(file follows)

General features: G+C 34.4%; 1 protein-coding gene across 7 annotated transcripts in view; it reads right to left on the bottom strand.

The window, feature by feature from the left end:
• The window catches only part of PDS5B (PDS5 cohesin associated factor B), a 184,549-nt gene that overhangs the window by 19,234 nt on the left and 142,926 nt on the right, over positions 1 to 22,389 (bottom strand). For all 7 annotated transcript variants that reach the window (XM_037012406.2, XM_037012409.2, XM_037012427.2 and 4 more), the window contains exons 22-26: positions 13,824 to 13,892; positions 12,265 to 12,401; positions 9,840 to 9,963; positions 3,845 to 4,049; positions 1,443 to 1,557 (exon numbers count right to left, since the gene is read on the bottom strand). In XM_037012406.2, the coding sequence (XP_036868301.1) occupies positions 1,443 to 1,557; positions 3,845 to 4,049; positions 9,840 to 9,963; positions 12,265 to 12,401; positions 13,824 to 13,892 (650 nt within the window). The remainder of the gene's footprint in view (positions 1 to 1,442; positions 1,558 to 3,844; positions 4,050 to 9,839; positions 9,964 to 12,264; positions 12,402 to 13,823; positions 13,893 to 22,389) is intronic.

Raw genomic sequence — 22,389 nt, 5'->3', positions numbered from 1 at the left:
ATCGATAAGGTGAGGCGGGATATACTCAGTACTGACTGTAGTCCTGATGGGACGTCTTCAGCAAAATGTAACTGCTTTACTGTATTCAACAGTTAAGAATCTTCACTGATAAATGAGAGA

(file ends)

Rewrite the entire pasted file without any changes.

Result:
General features: G+C 34.4%; 1 protein-coding gene across 7 annotated transcripts in view; it reads right to left on the bottom strand.

The window, feature by feature from the left end:
• The window catches only part of PDS5B (PDS5 cohesin associated factor B), a 184,549-nt gene that overhangs the window by 19,234 nt on the left and 142,926 nt on the right, over positions 1 to 22,389 (bottom strand). For all 7 annotated transcript variants that reach the window (XM_037012406.2, XM_037012409.2, XM_037012427.2 and 4 more), the window contains exons 22-26: positions 13,824 to 13,892; positions 12,265 to 12,401; positions 9,840 to 9,963; positions 3,845 to 4,049; positions 1,443 to 1,557 (exon numbers count right to left, since the gene is read on the bottom strand). In XM_037012406.2, the coding sequence (XP_036868301.1) occupies positions 1,443 to 1,557; positions 3,845 to 4,049; positions 9,840 to 9,963; positions 12,265 to 12,401; positions 13,824 to 13,892 (650 nt within the window). The remainder of the gene's footprint in view (positions 1 to 1,442; positions 1,558 to 3,844; positions 4,050 to 9,839; positions 9,964 to 12,264; positions 12,402 to 13,823; positions 13,893 to 22,389) is intronic.

Raw genomic sequence — 22,389 nt, 5'->3', positions numbered from 1 at the left:
ATCGATAAGGTGAGGCGGGATATACTCAGTACTGACTGTAGTCCTGATGGGACGTCTTCAGCAAAATGTAACTGCTTTACTGTATTCAACAGTTAAGAATCTTCACTGATAAATGAGAGA